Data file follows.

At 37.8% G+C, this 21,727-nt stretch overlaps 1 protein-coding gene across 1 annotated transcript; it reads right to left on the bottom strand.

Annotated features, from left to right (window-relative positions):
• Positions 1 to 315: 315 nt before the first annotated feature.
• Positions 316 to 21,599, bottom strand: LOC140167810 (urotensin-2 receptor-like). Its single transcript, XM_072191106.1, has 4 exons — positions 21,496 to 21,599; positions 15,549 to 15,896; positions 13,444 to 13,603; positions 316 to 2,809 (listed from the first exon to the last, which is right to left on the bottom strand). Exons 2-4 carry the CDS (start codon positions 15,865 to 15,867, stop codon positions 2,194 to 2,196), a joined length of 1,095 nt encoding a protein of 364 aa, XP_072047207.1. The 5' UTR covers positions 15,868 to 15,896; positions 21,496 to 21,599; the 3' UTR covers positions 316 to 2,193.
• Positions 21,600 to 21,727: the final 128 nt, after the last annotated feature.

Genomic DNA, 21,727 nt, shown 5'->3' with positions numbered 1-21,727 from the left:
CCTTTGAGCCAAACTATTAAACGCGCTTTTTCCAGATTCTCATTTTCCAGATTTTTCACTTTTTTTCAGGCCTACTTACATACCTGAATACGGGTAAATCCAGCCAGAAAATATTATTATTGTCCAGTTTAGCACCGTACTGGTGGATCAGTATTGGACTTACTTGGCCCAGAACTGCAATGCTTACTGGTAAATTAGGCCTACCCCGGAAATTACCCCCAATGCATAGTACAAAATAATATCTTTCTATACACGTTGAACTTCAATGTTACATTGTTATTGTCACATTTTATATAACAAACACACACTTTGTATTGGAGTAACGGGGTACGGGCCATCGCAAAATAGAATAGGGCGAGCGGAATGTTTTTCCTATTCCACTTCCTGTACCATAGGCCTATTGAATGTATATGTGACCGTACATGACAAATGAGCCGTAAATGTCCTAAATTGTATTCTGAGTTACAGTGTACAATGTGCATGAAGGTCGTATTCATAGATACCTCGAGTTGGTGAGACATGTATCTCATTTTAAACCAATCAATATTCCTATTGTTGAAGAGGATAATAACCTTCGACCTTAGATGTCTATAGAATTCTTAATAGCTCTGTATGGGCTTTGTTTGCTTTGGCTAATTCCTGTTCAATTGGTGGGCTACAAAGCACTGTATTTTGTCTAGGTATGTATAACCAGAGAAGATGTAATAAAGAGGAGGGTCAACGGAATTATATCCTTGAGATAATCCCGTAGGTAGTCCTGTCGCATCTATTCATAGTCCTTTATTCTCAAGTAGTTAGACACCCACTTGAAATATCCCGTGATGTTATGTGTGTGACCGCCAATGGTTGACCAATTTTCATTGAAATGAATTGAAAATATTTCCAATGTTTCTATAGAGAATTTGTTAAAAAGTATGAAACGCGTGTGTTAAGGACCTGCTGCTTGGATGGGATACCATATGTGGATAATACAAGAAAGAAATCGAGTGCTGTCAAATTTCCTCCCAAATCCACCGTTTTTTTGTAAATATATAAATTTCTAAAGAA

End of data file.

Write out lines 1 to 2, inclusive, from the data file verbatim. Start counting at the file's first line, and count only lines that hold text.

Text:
At 37.8% G+C, this 21,727-nt stretch overlaps 1 protein-coding gene across 1 annotated transcript; it reads right to left on the bottom strand.

Annotated features, from left to right (window-relative positions):